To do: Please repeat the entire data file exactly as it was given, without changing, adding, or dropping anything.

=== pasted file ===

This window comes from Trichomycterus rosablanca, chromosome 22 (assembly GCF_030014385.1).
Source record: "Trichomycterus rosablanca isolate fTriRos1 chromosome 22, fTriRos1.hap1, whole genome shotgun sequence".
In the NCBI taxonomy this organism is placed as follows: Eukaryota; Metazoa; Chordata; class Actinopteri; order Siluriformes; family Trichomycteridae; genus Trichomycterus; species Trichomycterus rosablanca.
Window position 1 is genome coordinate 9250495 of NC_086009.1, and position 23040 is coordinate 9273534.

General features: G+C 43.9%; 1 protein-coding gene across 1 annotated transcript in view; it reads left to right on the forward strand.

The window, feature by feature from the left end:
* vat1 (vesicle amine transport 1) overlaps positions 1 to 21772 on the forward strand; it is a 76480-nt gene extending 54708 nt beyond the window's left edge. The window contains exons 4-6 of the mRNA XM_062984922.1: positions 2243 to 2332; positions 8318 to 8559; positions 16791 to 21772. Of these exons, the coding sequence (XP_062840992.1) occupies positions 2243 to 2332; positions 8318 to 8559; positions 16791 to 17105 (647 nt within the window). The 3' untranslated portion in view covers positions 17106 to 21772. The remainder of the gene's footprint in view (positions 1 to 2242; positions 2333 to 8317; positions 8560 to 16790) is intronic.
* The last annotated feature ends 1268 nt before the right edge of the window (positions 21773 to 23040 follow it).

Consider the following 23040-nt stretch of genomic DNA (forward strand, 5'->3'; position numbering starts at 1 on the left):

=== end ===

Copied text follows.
This window comes from Trichomycterus rosablanca, chromosome 22 (assembly GCF_030014385.1).
Source record: "Trichomycterus rosablanca isolate fTriRos1 chromosome 22, fTriRos1.hap1, whole genome shotgun sequence".
In the NCBI taxonomy this organism is placed as follows: Eukaryota; Metazoa; Chordata; class Actinopteri; order Siluriformes; family Trichomycteridae; genus Trichomycterus; species Trichomycterus rosablanca.
Window position 1 is genome coordinate 9250495 of NC_086009.1, and position 23040 is coordinate 9273534.

General features: G+C 43.9%; 1 protein-coding gene across 1 annotated transcript in view; it reads left to right on the forward strand.

The window, feature by feature from the left end:
* vat1 (vesicle amine transport 1) overlaps positions 1 to 21772 on the forward strand; it is a 76480-nt gene extending 54708 nt beyond the window's left edge. The window contains exons 4-6 of the mRNA XM_062984922.1: positions 2243 to 2332; positions 8318 to 8559; positions 16791 to 21772. Of these exons, the coding sequence (XP_062840992.1) occupies positions 2243 to 2332; positions 8318 to 8559; positions 16791 to 17105 (647 nt within the window). The 3' untranslated portion in view covers positions 17106 to 21772. The remainder of the gene's footprint in view (positions 1 to 2242; positions 2333 to 8317; positions 8560 to 16790) is intronic.
* The last annotated feature ends 1268 nt before the right edge of the window (positions 21773 to 23040 follow it).

Consider the following 23040-nt stretch of genomic DNA (forward strand, 5'->3'; position numbering starts at 1 on the left):